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Dynasties: Fortunes and Misfortunes of the World's Great Family Businesses

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A rich and lively survey of the great families who rule industry by the acclaimed author of The Wealth and Poverty of Nations Through perseverance, solid ingenuity, and unwavering determination, family-run companies— dynasties—have dominated wealth and business throughout the last two centuries. One third of Fortune 500 firms are family owned and, in most cases, the ideal A rich and lively survey of the great families who rule industry by the acclaimed author of The Wealth and Poverty of Nations Through perseverance, solid ingenuity, and unwavering determination, family-run companies— dynasties—have dominated wealth and business throughout the last two centuries. One third of Fortune 500 firms are family owned and, in most cases, the ideal of the family business is one synonymous with continuity, watchful leadership, and dedication to success. But what happens when bad behavior, extravagance, and laziness—all very real enemies of industry—are allowed to proliferate? In Dynasties, bestselling author and historian David S. Landes scrutinizes the powerful family businesses that rule both the financial and industrial sectors across Europe, Japan, and America to determine what factors can cause a dynasty to flourish or fail. Focusing on three areas—banking, automobiles, and raw materials—his cast of characters speaks to the power of the family enterprise: Ford, Rothschild, Morgan, Guggenheim, Rockefeller, and Toyoda are but a few whose histories contain all the drama and passion expected when exorbitant money, power, and kinship intersect. Drawing on his immense knowledge of economic history, Landes offers a new reading of the dynastic business plan of the last two centuries—with surprising recommendations for the coming one.


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A rich and lively survey of the great families who rule industry by the acclaimed author of The Wealth and Poverty of Nations Through perseverance, solid ingenuity, and unwavering determination, family-run companies— dynasties—have dominated wealth and business throughout the last two centuries. One third of Fortune 500 firms are family owned and, in most cases, the ideal A rich and lively survey of the great families who rule industry by the acclaimed author of The Wealth and Poverty of Nations Through perseverance, solid ingenuity, and unwavering determination, family-run companies— dynasties—have dominated wealth and business throughout the last two centuries. One third of Fortune 500 firms are family owned and, in most cases, the ideal of the family business is one synonymous with continuity, watchful leadership, and dedication to success. But what happens when bad behavior, extravagance, and laziness—all very real enemies of industry—are allowed to proliferate? In Dynasties, bestselling author and historian David S. Landes scrutinizes the powerful family businesses that rule both the financial and industrial sectors across Europe, Japan, and America to determine what factors can cause a dynasty to flourish or fail. Focusing on three areas—banking, automobiles, and raw materials—his cast of characters speaks to the power of the family enterprise: Ford, Rothschild, Morgan, Guggenheim, Rockefeller, and Toyoda are but a few whose histories contain all the drama and passion expected when exorbitant money, power, and kinship intersect. Drawing on his immense knowledge of economic history, Landes offers a new reading of the dynastic business plan of the last two centuries—with surprising recommendations for the coming one.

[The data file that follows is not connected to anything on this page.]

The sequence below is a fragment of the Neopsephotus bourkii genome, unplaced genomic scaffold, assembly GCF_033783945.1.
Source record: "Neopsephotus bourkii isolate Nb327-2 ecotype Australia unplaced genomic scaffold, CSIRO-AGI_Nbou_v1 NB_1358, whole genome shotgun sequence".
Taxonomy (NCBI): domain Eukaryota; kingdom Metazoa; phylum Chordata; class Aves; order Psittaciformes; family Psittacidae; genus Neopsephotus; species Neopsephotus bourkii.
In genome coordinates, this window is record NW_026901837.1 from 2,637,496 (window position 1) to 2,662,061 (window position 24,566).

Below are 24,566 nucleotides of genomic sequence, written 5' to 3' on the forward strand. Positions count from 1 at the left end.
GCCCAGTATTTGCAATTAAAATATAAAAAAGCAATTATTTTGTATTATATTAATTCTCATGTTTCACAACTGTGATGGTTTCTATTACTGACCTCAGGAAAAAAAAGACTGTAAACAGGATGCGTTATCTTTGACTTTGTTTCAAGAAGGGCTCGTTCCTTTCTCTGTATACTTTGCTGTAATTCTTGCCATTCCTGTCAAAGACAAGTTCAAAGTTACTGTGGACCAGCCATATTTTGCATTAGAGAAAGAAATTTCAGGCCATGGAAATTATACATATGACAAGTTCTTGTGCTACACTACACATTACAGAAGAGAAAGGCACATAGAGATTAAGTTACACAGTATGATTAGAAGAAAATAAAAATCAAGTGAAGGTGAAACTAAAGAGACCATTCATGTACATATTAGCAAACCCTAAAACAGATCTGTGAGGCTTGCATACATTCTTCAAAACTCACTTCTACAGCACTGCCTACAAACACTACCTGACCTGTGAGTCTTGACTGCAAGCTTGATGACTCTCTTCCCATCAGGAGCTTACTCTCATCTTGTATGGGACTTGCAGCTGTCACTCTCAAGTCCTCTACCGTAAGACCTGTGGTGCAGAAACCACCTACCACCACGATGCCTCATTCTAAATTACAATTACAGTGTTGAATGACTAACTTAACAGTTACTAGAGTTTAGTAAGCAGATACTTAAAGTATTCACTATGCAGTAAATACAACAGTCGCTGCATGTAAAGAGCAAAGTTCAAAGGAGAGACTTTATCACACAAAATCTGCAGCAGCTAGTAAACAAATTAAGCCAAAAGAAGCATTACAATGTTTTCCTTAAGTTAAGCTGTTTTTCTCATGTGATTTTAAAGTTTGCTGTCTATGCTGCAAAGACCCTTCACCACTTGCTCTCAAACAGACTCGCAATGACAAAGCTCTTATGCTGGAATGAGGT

30 review for Dynasties: Fortunes and Misfortunes of the World's Great Family Businesses

  1. 5 out of 5

    Pamela_b_lawrencemsn.com